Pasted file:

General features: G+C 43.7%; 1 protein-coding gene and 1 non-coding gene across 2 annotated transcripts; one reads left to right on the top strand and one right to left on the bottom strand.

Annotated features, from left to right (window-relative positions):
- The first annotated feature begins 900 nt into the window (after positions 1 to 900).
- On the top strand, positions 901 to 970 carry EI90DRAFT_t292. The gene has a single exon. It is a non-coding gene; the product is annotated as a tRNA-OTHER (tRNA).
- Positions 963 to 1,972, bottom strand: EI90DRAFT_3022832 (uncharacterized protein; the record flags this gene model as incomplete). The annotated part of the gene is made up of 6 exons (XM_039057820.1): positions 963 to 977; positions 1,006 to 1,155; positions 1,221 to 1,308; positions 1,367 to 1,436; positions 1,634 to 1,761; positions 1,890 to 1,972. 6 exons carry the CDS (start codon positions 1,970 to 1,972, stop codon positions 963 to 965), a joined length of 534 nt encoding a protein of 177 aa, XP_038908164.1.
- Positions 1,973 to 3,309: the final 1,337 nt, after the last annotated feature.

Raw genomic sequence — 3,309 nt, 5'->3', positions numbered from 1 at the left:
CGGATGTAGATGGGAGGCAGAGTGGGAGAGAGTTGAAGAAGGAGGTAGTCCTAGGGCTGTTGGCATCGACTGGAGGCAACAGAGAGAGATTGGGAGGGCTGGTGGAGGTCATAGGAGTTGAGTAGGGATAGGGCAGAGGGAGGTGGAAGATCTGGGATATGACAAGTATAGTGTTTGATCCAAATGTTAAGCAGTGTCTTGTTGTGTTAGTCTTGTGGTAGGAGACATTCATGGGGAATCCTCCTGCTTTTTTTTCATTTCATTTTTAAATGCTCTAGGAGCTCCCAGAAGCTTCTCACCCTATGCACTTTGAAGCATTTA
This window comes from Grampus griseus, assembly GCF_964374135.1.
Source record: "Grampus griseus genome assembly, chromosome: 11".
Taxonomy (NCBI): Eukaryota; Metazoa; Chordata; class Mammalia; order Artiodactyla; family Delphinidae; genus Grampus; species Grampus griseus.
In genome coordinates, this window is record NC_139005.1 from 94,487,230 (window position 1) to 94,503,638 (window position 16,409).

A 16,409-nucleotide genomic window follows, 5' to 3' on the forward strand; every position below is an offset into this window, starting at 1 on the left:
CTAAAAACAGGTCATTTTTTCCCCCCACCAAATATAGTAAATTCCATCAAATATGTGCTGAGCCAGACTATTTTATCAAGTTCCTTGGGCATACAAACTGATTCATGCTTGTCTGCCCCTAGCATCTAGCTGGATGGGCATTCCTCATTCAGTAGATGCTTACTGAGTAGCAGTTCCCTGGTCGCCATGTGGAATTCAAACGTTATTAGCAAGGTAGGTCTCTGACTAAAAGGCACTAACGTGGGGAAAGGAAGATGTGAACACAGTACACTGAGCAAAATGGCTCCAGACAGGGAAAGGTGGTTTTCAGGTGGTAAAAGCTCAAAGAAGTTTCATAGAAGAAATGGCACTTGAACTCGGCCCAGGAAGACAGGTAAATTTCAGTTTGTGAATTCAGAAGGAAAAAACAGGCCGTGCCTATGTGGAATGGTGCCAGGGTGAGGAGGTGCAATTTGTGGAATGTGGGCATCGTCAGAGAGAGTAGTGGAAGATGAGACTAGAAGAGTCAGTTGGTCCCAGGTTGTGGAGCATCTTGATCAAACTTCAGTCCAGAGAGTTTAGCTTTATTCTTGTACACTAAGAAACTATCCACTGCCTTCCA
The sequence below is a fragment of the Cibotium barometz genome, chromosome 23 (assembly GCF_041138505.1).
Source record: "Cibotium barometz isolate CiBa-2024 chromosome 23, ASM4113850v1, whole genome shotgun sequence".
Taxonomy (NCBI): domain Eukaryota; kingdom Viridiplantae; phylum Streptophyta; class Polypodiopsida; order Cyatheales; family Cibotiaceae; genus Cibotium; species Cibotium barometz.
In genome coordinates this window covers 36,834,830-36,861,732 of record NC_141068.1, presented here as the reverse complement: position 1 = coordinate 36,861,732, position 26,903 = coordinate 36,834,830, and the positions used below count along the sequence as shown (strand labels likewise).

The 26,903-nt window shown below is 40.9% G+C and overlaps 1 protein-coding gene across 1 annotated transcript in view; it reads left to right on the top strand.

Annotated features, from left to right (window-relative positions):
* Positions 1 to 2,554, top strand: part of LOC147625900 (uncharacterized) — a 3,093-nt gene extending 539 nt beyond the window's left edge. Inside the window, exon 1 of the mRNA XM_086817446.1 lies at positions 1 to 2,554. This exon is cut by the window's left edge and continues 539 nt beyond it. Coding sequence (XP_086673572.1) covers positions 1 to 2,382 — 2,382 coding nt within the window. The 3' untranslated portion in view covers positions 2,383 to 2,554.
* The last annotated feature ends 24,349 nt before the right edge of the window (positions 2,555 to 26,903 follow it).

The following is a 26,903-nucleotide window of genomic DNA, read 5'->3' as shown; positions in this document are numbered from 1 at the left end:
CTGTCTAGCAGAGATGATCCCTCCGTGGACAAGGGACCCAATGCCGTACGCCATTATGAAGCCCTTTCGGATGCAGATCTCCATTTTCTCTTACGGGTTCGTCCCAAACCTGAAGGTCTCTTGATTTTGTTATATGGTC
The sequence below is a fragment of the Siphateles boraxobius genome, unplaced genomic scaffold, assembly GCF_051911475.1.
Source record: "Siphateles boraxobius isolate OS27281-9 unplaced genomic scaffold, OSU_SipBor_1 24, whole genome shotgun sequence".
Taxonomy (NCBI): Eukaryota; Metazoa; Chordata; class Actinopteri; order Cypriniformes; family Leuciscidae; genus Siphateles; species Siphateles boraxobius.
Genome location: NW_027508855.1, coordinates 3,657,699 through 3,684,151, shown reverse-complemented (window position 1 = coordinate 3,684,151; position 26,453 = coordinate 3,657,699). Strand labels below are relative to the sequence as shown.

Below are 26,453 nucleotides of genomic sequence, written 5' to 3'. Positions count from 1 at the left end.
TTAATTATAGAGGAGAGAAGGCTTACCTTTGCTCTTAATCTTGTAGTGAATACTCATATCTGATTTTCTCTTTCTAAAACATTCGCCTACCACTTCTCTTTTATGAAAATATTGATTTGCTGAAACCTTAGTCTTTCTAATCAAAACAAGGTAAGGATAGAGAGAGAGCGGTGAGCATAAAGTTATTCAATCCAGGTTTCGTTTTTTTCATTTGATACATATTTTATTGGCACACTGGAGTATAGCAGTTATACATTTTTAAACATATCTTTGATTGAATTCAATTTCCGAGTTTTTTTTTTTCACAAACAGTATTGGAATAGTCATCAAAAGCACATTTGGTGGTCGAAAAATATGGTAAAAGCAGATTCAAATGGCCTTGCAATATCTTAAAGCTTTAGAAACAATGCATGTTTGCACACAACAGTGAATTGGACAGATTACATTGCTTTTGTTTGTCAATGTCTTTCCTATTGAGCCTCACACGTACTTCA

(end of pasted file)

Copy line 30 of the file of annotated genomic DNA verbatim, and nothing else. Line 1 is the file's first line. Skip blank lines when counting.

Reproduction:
TTAATTATAGAGGAGAGAAGGCTTACCTTTGCTCTTAATCTTGTAGTGAATACTCATATCTGATTTTCTCTTTCTAAAACATTCGCCTACCACTTCTCTTTTATGAAAATATTGATTTGCTGAAACCTTAGTCTTTCTAATCAAAACAAGGTAAGGATAGAGAGAGAGCGGTGAGCATAAAGTTATTCAATCCAGGTTTCGTTTTTTTCATTTGATACATATTTTATTGGCACACTGGAGTATAGCAGTTATACATTTTTAAACATATCTTTGATTGAATTCAATTTCCGAGTTTTTTTTTTTCACAAACAGTATTGGAATAGTCATCAAAAGCACATTTGGTGGTCGAAAAATATGGTAAAAGCAGATTCAAATGGCCTTGCAATATCTTAAAGCTTTAGAAACAATGCATGTTTGCACACAACAGTGAATTGGACAGATTACATTGCTTTTGTTTGTCAATGTCTTTCCTATTGAGCCTCACACGTACTTCA